Periodically the sun would peak out and the bird would open its mouth to “pant”. Avian “panting” is a thermoregulation mechanism. Birds don’t sweat. Thus, when they get hot the open their mouths to evaporate water from their mucus membranes in order to cool off.

After about an hour and a quarter, the loon stood up, examined the nest and settled back down facing in a slightly different direction. His/her movements looked a bit like egg turning, suggesting that at least one egg had been laid. Joan (who had arrived just a few minutes before this), using the spotting scope and a higher vantage point, confirmed that there is at least one egg (and possibly two) in the nest.

Thus the wait begins! The incubation period for loons is 25-30 days.

Roughly five minutes later and without warning, the loon on the nest slipped off the back of the nest into water. Shortly thereafter, the head of a bird appeared in a gap in the vegetation. It climbed up onto the nest, briefly examined the contents and sat down. I was puzzled by this turn of events until I finally noticed the head of a second loon just to the left of the nest. We had witnessed a ‘changing of the guard’! I had been completely unaware that the second loon had arrived at the nest. One of the hazards of peering into a telephoto lens is ‘tunnel vision’!

The loon in the water spent a few minutes moving nesting material towards the nest and then headed out to feed. After watching the sitting loon for a few more minutes, and knowing it could be an hour or more before the next changing of the guard, we packed up and headed home.

NextGen ScrollGallery thumbnailNextGen ScrollGallery thumbnailNextGen ScrollGallery thumbnailNextGen ScrollGallery thumbnailNextGen ScrollGallery thumbnailNextGen ScrollGallery thumbnailNextGen ScrollGallery thumbnailNextGen ScrollGallery thumbnailNextGen ScrollGallery thumbnailNextGen ScrollGallery thumbnail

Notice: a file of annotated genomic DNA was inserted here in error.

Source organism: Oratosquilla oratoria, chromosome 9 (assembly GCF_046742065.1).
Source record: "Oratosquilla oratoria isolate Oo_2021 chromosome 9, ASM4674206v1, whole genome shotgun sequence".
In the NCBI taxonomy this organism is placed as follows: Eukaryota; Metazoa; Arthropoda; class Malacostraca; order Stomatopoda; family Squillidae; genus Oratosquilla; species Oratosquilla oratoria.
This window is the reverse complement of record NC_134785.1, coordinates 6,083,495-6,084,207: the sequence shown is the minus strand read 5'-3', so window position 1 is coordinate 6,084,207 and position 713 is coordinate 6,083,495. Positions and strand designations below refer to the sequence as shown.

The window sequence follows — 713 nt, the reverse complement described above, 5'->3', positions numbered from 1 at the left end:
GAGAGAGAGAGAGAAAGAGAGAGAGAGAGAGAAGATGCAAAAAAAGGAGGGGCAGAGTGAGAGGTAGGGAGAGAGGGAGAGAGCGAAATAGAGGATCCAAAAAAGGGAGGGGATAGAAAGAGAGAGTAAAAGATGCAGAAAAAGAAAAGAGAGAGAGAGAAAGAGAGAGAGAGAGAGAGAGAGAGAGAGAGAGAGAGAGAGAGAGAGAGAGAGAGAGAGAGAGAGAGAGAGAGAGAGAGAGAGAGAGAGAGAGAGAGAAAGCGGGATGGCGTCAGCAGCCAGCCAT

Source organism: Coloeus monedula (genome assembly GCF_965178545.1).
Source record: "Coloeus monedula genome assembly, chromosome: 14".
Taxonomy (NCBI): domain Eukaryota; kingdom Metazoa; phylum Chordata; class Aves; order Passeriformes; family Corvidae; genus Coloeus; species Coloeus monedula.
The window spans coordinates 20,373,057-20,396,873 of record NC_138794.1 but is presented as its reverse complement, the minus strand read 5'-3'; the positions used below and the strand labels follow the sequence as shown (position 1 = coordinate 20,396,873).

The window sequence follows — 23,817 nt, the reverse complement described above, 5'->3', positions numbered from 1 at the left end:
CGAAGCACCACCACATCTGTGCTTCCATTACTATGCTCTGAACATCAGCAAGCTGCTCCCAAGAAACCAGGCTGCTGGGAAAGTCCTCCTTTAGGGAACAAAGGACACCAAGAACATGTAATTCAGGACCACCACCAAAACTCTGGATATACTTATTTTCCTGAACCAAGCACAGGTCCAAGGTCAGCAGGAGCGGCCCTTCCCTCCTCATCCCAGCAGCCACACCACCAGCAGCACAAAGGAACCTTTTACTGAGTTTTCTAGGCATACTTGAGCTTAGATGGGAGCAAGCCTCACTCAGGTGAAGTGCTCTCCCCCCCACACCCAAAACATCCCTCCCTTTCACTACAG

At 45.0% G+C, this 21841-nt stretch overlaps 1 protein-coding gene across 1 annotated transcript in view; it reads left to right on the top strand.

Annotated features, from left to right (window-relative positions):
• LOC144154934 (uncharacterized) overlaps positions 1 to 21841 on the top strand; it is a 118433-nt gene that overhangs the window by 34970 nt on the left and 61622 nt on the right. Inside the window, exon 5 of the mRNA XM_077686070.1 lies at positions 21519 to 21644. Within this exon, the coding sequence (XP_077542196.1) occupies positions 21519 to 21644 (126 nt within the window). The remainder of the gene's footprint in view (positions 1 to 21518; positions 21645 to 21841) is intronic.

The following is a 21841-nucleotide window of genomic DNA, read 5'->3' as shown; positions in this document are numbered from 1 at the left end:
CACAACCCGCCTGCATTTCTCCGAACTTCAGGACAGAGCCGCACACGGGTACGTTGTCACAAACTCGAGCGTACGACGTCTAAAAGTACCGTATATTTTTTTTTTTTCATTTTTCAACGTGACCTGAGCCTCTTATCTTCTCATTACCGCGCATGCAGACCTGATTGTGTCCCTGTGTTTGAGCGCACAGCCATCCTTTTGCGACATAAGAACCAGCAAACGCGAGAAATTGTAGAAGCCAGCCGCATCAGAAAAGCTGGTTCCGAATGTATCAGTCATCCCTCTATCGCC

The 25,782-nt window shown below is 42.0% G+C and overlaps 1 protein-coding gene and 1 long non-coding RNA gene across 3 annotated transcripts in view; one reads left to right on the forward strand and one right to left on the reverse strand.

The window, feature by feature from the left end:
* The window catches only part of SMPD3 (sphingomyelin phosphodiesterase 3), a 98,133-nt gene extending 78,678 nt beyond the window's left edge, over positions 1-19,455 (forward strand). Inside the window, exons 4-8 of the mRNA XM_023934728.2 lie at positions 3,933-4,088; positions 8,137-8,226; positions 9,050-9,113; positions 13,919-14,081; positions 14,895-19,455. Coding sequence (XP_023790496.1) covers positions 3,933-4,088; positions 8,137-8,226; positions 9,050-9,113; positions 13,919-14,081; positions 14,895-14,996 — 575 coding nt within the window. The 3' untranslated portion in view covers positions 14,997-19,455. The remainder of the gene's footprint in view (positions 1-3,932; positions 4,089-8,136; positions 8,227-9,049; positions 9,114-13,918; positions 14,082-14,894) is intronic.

Ever Watchful (Loon Sitting on Nest)
Ever Watchful (Loon Sitting on Nest)
Avian Panting (Loon On Nest)
Avian Panting (Loon On Nest)
Egg Turning? (Loon on Nest)
Egg Turning? (Loon on Nest)
Resettled
Resettled
The New Arrival
The New Arrival
Mounting the Nest
Mounting the Nest
Examining the Contents
Examining the Contents
Two Loons!
Two Loons!
Moving Nest Building Material
Moving Nest Building Material
Loon #2 Sitting on Nest
Loon #2 Sitting on Nest

Anthotypes

Filed under: Alternative Processes,Anthotype — Frank @ 10:30 AM

A few days ago I coated some paper with turmeric extract in anticipation of the next sunny day. Yesterday was that day!

I set up eight printing frames for exposures (four on 5×7 paper and four on 8×10 paper) and had them out in the sun by 10 AM. A little after 4 PM (i.e. a six hour exposure), I removed the paper from the frame and sprayed with a solution of washing soda (sodium carbonate). This changes the bright neon yellow of the turmeric to the nice red-brown you see here and (hopefully) stabilizes the print against further changes upon exposure to more light. Borax is more commonly used for this and gives a fairly neutral brown. I like the red-brown seen here better!

I think these four might just get matted!

NextGen ScrollGallery thumbnailNextGen ScrollGallery thumbnailNextGen ScrollGallery thumbnailNextGen ScrollGallery thumbnail
Untitled #1
Untitled #1
Untitled #2
Untitled #2
Untitled #3
Untitled #3
Untitled #4
Untitled #4
« Newer PostsOlder Posts »

Powered by WordPress